BWW Reviews: Media Theatre's SUNSET BOULEVARD Makes So-So Script Shine
Sunset Boulevard is not the best musical that Andrew Lloyd Webber ever composed. Its primary storyline; the decline and fall of an aging silent film diva is oddly compelling. The score gets repetitious with the exception of a few torch songs and the lyrics may not always be up to snuff with the music. That having been said, Media Theatre's production is polished and compelling.
Sunset Boulevard is a musical with book and lyrics by Don Black and Christopher and music by Andrew Lloyd Webber. Based on Billy Wilder's Academy Award-winning 1950 film of the same title, the plot revolves around Norma Desmond, a faded star of the silent screen era, living in the past in her decaying mansion on the fabled Los Angeles street. When young screenwriter Joe Gillis accidentally crosses her path, she sees in him an opportunity to make her comeback to the big screen and he reluctantly sees an opportunity to live on easy street and pay off a few debts. An unlikely romance and tragedy tag along. "There's nothing wrong with being 20 unless you're 50."
Broadway's Ann Crumb quite single-handedly, takes the role of Norma Desmond, reclusive silent-film queen whom Gloria Swanson made so impressively memorable, and shapes it into her own startling image. As for her brassy vocals, she delivers them all with convincing passion and conviction. It's as if, like Norma Desmond, she knows that the rest of the world exists only as "all those wonderful people out there in the dark; an audience whose sole function is to attend her with adoration." Crumb attacks the stage with attention-grabbing authority. She wears her series of extraordinarily outdated Mille Hiibel's costumes as boldly and sultry as possible.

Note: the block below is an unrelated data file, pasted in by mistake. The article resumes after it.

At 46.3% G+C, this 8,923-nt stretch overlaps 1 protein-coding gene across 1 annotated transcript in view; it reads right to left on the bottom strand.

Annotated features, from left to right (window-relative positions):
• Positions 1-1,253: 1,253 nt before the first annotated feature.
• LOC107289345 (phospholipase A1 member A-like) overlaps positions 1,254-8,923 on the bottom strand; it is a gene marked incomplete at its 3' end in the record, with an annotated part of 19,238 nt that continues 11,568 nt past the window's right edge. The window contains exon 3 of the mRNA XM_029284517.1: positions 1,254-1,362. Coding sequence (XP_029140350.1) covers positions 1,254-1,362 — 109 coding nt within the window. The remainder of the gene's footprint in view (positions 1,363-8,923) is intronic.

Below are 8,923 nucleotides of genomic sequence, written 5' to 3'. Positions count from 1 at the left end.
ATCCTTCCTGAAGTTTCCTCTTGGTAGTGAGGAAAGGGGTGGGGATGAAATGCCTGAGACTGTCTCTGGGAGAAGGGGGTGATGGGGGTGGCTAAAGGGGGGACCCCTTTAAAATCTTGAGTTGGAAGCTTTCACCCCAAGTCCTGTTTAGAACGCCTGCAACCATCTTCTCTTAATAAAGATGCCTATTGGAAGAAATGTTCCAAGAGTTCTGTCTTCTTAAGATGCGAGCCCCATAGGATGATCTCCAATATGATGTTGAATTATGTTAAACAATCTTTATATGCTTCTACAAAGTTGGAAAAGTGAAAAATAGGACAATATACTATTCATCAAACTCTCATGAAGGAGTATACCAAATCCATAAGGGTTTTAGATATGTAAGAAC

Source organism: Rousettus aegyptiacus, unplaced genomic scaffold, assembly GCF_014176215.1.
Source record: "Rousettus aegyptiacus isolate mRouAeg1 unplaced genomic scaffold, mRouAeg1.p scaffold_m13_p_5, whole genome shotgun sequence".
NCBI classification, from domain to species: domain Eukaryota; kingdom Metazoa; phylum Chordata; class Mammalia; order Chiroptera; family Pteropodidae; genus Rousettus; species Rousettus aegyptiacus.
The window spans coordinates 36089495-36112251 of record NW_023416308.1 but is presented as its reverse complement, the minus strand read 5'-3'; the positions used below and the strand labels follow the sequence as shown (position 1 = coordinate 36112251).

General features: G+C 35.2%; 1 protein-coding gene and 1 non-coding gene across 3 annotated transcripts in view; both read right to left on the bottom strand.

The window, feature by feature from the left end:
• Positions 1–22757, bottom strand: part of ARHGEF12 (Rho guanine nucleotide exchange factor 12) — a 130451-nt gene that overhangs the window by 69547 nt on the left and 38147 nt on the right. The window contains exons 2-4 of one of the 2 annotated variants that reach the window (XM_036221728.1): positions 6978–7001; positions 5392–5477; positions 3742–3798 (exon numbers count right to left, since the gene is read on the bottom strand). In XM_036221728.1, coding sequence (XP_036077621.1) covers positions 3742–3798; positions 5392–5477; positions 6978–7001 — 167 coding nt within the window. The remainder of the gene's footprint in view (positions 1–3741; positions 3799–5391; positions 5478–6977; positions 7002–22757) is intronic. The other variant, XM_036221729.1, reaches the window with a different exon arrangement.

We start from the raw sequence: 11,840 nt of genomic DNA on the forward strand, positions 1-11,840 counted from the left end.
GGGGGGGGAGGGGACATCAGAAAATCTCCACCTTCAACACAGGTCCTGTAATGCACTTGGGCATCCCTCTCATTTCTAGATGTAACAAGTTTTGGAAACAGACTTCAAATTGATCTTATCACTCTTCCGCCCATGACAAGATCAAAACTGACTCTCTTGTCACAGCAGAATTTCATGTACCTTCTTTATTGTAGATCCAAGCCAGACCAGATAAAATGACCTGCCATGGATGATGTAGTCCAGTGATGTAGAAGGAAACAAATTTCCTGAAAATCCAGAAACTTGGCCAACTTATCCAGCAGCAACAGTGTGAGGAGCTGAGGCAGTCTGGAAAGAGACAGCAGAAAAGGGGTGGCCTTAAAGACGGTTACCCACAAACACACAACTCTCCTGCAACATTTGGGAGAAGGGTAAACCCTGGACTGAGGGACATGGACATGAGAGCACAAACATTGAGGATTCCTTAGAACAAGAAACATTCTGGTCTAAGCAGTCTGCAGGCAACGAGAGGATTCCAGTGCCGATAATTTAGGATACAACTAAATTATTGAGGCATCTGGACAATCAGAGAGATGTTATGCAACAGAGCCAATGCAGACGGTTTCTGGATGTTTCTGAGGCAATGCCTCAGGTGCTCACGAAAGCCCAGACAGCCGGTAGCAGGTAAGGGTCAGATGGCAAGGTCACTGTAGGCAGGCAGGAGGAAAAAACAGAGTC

As Joe Gillis, Sean Thompson is the handsome young, down-on-his luck writer/ narrator of the production, providing the glue that holds the plot together. Joe's a likable fellow that you want to dislike but you almost feel badly as he's caught up in the middle of all the drama.
He gets a brief solo at the beginning of each act which is well acted, but, as written, his character is one that gets battered throughout the musical. There really is no place for him to strut his stuff (which he obviously has). It's all about Norma. Happily Joe gets to share his vocal prowess along with his girlfriend Betty (Elisa Matthews) in the song "Too Much in Love to Care." The two sound sensational singing together!
In addition to Norma Desmond, the other character with real staying power is Max, the butler, played brilliantly by Nicholas F. Saverine. Max protects the actress from invasion, and from reality. Saverine sings the most heartbreaking song in the show "Greatest Star of All," revealing his deep felt devotion to her.
Lighting designer Troy Martin O'Shea captures the subtle, smokey mood of the piece nicely. To complete the setting, Director, Jesse Cline makes frequent use of the movie screens flickering black and white silent clips here and there, sometimes showing old movie clips, sometimes visualizing a winding road through the windshield of a speeding automobile. Media's scenic designer Matthew Miller's clever use of tall shadowy mobile screens slide back and forth creating a subtle and effective transition from scene to scene without affecting the unfolding drama.
Cline's pointed direction allows sufficient time for all the melodrama that unfolds and gives Crumb the lion's share of attention which allows his Norma to move ahead full throttle with her sad twisted life. Noteworthy is the glorious live music lead by conductor/first keyboard musician Scott Anthony who transforms the audience back to 1949-50 in grand style.
Media Theatre is the recipient of a handful of generous local donors and sponsors. The Rosetree restaurant, a participating theater eatery offers an amazing theater menu to top off an enjoyable event.
Sunset Boulevard plays at the Media Theatre, State Street, Media Pa. through May 18. For tickets and more information visit www.mediatheatre.org or call 610.891.0100